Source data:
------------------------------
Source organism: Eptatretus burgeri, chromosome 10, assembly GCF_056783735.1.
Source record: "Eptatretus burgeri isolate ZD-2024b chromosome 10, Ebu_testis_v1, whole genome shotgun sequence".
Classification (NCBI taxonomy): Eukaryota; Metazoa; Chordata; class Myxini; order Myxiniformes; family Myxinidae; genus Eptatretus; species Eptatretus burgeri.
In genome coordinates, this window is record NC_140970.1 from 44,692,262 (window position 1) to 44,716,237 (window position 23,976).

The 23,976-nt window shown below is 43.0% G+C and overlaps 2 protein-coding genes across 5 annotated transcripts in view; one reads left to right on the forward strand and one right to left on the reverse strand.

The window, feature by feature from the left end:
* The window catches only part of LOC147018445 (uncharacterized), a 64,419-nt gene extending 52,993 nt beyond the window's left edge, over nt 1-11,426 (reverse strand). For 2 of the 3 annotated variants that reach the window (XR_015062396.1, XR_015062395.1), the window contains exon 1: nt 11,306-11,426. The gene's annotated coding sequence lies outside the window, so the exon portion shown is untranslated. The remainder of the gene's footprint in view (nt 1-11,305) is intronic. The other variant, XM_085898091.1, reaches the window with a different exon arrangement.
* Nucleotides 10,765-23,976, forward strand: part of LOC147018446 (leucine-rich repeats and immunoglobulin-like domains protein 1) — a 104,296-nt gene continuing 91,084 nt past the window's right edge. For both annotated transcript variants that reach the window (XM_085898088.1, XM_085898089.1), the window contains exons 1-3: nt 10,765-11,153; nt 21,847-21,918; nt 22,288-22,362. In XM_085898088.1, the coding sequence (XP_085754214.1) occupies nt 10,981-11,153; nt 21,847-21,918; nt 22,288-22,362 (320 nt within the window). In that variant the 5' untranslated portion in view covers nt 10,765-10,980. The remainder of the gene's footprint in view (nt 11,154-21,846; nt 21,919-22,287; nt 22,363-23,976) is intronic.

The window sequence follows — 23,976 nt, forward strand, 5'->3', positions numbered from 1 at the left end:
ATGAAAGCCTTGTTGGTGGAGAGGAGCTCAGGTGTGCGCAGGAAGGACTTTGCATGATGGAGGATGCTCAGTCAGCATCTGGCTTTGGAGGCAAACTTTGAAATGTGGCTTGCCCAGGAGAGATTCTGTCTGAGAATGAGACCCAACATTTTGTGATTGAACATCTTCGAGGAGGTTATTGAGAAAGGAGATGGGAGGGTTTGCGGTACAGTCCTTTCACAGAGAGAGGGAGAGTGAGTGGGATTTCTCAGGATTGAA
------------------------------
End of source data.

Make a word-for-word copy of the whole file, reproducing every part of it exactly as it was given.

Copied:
Source organism: Eptatretus burgeri, chromosome 10, assembly GCF_056783735.1.
Source record: "Eptatretus burgeri isolate ZD-2024b chromosome 10, Ebu_testis_v1, whole genome shotgun sequence".
Classification (NCBI taxonomy): Eukaryota; Metazoa; Chordata; class Myxini; order Myxiniformes; family Myxinidae; genus Eptatretus; species Eptatretus burgeri.
In genome coordinates, this window is record NC_140970.1 from 44,692,262 (window position 1) to 44,716,237 (window position 23,976).

The 23,976-nt window shown below is 43.0% G+C and overlaps 2 protein-coding genes across 5 annotated transcripts in view; one reads left to right on the forward strand and one right to left on the reverse strand.

The window, feature by feature from the left end:
* The window catches only part of LOC147018445 (uncharacterized), a 64,419-nt gene extending 52,993 nt beyond the window's left edge, over nt 1-11,426 (reverse strand). For 2 of the 3 annotated variants that reach the window (XR_015062396.1, XR_015062395.1), the window contains exon 1: nt 11,306-11,426. The gene's annotated coding sequence lies outside the window, so the exon portion shown is untranslated. The remainder of the gene's footprint in view (nt 1-11,305) is intronic. The other variant, XM_085898091.1, reaches the window with a different exon arrangement.
* Nucleotides 10,765-23,976, forward strand: part of LOC147018446 (leucine-rich repeats and immunoglobulin-like domains protein 1) — a 104,296-nt gene continuing 91,084 nt past the window's right edge. For both annotated transcript variants that reach the window (XM_085898088.1, XM_085898089.1), the window contains exons 1-3: nt 10,765-11,153; nt 21,847-21,918; nt 22,288-22,362. In XM_085898088.1, the coding sequence (XP_085754214.1) occupies nt 10,981-11,153; nt 21,847-21,918; nt 22,288-22,362 (320 nt within the window). In that variant the 5' untranslated portion in view covers nt 10,765-10,980. The remainder of the gene's footprint in view (nt 11,154-21,846; nt 21,919-22,287; nt 22,363-23,976) is intronic.

The window sequence follows — 23,976 nt, forward strand, 5'->3', positions numbered from 1 at the left end:
ATGAAAGCCTTGTTGGTGGAGAGGAGCTCAGGTGTGCGCAGGAAGGACTTTGCATGATGGAGGATGCTCAGTCAGCATCTGGCTTTGGAGGCAAACTTTGAAATGTGGCTTGCCCAGGAGAGATTCTGTCTGAGAATGAGACCCAACATTTTGTGATTGAACATCTTCGAGGAGGTTATTGAGAAAGGAGATGGGAGGGTTTGCGGTACAGTCCTTTCACAGAGAGAGGGAGAGTGAGTGGGATTTCTCAGGATTGAA